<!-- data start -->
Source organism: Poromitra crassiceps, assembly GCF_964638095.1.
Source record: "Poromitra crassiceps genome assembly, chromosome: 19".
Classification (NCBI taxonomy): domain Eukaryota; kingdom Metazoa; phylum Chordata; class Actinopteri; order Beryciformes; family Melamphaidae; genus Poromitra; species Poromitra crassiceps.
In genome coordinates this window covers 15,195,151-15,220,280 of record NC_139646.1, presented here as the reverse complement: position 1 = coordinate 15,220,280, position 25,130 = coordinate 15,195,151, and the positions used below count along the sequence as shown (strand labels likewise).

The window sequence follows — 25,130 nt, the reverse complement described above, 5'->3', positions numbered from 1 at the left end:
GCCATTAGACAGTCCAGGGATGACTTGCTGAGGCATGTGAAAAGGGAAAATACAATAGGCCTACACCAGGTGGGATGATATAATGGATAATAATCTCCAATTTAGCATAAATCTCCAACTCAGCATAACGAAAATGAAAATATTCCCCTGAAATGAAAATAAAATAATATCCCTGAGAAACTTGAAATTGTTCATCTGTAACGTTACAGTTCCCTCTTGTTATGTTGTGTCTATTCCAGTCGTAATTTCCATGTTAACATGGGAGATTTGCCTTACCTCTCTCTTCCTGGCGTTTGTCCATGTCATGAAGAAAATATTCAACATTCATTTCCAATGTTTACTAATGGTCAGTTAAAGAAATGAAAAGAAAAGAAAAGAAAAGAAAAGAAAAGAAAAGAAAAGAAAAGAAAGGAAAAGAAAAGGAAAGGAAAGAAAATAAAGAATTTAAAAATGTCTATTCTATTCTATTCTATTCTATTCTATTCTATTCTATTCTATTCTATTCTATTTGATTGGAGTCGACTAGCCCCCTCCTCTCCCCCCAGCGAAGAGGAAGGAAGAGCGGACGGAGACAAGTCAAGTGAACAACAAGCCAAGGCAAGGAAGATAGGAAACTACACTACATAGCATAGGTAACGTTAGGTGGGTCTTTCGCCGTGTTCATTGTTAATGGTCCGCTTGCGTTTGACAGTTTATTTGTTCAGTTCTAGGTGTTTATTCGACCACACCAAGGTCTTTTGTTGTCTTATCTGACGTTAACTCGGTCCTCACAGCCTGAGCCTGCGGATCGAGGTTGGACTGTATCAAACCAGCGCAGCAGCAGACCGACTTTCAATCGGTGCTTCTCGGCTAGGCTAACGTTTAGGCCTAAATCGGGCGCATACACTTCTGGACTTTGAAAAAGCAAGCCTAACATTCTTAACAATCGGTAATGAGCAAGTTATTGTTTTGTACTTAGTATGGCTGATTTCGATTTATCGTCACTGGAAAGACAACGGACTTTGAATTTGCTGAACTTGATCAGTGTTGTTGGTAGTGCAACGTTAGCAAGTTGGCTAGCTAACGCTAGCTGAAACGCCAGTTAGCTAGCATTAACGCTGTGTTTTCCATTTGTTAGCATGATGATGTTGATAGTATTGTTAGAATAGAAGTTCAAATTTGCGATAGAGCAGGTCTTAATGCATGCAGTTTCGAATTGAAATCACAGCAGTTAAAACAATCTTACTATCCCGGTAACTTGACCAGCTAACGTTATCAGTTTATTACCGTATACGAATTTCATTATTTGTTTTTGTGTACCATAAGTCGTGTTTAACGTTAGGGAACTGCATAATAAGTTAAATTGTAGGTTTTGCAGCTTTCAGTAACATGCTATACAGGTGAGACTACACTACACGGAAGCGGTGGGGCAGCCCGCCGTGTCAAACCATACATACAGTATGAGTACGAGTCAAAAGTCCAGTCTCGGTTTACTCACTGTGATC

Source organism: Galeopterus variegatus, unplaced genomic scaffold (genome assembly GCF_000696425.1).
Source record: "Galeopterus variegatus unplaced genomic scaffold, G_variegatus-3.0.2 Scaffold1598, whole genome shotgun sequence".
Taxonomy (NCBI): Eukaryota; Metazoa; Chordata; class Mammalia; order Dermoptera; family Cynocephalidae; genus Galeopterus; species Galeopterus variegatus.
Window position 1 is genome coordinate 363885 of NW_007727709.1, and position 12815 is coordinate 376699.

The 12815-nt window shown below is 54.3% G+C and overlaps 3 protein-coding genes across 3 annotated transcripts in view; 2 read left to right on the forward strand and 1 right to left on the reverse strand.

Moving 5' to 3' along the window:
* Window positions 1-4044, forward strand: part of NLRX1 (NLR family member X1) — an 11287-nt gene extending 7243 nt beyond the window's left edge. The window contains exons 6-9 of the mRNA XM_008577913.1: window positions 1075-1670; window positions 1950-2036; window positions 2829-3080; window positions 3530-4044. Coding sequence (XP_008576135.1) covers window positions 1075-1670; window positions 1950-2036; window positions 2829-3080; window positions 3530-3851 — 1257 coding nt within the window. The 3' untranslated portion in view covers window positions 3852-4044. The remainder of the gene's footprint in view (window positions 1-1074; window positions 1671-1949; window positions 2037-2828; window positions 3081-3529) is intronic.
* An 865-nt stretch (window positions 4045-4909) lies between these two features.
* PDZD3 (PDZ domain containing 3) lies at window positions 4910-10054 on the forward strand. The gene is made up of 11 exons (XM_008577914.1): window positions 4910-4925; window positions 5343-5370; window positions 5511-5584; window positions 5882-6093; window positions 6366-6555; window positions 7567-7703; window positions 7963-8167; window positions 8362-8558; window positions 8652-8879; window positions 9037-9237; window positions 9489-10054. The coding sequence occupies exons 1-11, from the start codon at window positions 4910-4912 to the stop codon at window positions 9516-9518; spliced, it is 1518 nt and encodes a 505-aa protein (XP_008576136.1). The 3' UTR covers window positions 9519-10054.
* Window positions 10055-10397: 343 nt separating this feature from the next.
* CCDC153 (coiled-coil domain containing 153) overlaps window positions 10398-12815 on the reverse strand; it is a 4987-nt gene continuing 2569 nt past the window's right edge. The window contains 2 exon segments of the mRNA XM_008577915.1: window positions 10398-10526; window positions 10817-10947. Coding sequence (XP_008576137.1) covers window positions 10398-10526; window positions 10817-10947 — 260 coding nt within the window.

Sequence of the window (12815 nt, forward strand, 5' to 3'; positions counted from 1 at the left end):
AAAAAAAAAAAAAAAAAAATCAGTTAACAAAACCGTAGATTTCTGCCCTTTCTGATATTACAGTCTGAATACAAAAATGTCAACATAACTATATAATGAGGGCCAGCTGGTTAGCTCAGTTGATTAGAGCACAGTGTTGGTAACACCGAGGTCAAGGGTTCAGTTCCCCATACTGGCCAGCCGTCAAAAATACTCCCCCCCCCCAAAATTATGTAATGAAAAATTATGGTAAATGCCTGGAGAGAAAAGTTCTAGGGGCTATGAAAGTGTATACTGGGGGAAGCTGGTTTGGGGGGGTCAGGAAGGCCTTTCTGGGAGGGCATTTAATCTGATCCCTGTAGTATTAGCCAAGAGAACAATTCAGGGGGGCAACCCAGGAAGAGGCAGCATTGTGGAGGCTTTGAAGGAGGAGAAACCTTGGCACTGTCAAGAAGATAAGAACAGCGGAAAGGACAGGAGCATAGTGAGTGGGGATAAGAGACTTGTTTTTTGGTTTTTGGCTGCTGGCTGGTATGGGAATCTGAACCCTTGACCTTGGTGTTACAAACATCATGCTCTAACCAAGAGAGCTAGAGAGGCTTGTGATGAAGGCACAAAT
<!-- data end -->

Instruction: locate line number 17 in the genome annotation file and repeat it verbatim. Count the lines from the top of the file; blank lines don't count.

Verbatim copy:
* CCDC153 (coiled-coil domain containing 153) overlaps window positions 10398-12815 on the reverse strand; it is a 4987-nt gene continuing 2569 nt past the window's right edge. The window contains 2 exon segments of the mRNA XM_008577915.1: window positions 10398-10526; window positions 10817-10947. Coding sequence (XP_008576137.1) covers window positions 10398-10526; window positions 10817-10947 — 260 coding nt within the window.